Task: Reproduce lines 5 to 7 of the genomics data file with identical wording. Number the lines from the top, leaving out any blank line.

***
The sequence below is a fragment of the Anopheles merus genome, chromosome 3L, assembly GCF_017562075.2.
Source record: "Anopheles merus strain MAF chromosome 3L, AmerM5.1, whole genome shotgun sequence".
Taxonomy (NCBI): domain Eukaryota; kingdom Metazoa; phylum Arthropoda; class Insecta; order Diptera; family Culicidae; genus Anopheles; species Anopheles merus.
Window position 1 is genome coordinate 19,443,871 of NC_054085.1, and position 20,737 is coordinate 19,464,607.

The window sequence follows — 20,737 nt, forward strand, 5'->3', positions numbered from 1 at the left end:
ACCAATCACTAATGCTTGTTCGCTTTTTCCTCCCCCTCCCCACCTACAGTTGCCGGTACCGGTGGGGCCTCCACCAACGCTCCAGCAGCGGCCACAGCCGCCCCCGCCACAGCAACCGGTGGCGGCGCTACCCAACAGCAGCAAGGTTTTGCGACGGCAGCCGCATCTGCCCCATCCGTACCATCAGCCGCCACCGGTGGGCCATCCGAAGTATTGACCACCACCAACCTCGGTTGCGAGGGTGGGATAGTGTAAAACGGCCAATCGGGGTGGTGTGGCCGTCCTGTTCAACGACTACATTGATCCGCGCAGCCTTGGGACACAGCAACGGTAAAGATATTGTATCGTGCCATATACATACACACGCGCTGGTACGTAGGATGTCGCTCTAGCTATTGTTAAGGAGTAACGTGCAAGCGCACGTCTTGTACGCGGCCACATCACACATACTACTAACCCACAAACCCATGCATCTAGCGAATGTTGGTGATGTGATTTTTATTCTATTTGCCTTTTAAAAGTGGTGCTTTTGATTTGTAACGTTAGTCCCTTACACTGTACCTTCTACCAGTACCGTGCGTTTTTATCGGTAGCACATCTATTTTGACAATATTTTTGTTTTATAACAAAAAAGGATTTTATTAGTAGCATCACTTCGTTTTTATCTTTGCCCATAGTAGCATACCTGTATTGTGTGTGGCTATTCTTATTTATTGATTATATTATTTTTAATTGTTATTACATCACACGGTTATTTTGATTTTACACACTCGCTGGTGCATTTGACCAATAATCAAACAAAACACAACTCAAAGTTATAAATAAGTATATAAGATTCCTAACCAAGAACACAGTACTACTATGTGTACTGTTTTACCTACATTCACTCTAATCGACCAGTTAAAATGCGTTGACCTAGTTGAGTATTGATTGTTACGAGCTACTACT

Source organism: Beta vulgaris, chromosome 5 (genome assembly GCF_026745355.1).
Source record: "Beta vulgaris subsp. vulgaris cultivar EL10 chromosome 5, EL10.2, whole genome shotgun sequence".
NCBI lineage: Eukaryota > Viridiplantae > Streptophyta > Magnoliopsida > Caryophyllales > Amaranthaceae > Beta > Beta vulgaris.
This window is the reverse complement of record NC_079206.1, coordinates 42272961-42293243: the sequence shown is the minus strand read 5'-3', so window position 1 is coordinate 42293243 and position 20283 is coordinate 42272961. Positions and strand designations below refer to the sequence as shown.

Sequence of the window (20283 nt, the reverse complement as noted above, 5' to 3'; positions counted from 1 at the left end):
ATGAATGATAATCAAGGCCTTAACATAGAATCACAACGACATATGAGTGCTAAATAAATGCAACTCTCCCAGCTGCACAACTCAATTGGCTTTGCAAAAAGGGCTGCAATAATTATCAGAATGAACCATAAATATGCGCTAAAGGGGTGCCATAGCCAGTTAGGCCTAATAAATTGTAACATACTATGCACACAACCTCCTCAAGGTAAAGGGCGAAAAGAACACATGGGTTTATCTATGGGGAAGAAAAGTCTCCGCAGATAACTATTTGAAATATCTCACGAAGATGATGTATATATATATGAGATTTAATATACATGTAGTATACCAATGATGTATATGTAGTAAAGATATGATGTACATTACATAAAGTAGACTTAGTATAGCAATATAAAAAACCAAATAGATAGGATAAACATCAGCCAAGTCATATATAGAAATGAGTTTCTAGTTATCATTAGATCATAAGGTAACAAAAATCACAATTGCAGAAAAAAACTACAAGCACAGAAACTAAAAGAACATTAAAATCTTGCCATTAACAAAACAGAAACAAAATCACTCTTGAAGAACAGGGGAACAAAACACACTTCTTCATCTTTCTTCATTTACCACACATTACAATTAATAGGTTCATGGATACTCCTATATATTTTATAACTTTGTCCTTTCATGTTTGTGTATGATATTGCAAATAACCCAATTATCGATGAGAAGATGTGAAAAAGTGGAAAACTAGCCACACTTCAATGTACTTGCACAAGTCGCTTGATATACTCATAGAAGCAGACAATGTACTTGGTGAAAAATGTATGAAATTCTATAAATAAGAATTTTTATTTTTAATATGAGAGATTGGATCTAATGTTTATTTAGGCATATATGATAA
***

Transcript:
The window sequence follows — 20,737 nt, forward strand, 5'->3', positions numbered from 1 at the left end:
ACCAATCACTAATGCTTGTTCGCTTTTTCCTCCCCCTCCCCACCTACAGTTGCCGGTACCGGTGGGGCCTCCACCAACGCTCCAGCAGCGGCCACAGCCGCCCCCGCCACAGCAACCGGTGGCGGCGCTACCCAACAGCAGCAAGGTTTTGCGACGGCAGCCGCATCTGCCCCATCCGTACCATCAGCCGCCACCGGTGGGCCATCCGAAGTATTGACCACCACCAACCTCGGTTGCGAGGGTGGGATAGTGTAAAACGGCCAATCGGGGTGGTGTGGCCGTCCTGTTCAACGACTACATTGATCCGCGCAGCCTTGGGACACAGCAACGGTAAAGATATTGTATCGTGCCATATACATACACACGCGCTGGTACGTAGGATGTCGCTCTAGCTATTGTTAAGGAGTAACGTGCAAGCGCACGTCTTGTACGCGGCCACATCACACATACTACTAACCCACAAACCCATGCATCTAGCGAATGTTGGTGATGTGATTTTTATTCTATTTGCCTTTTAAAAGTGGTGCTTTTGATTTGTAACGTTAGTCCCTTACACTGTACCTTCTACCAGTACCGTGCGTTTTTATCGGTAGCACATCTATTTTGACAATATTTTTGTTTTATAACAAAAAAGGATTTTATTAGTAGCATCACTTCGTTTTTATCTTTGCCCATAGTAGCATACCTGTATTGTGTGTGGCTATTCTTATTTATTGATTATATTATTTTTAATTGTTATTACATCACACGGTTATTTTGATTTTACACACTCGCTGGTGCATTTGACCAATAATCAAACAAAACACAACTCAAAGTTATAAATAAGTATATAAGATTCCTAACCAAGAACACAGTACTACTATGTGTACTGTTTTACCTACATTCACTCTAATCGACCAGTTAAAATGCGTTGACCTAGTTGAGTATTGATTGTTACGAGCTACTACT

Source organism: Beta vulgaris, chromosome 5 (genome assembly GCF_026745355.1).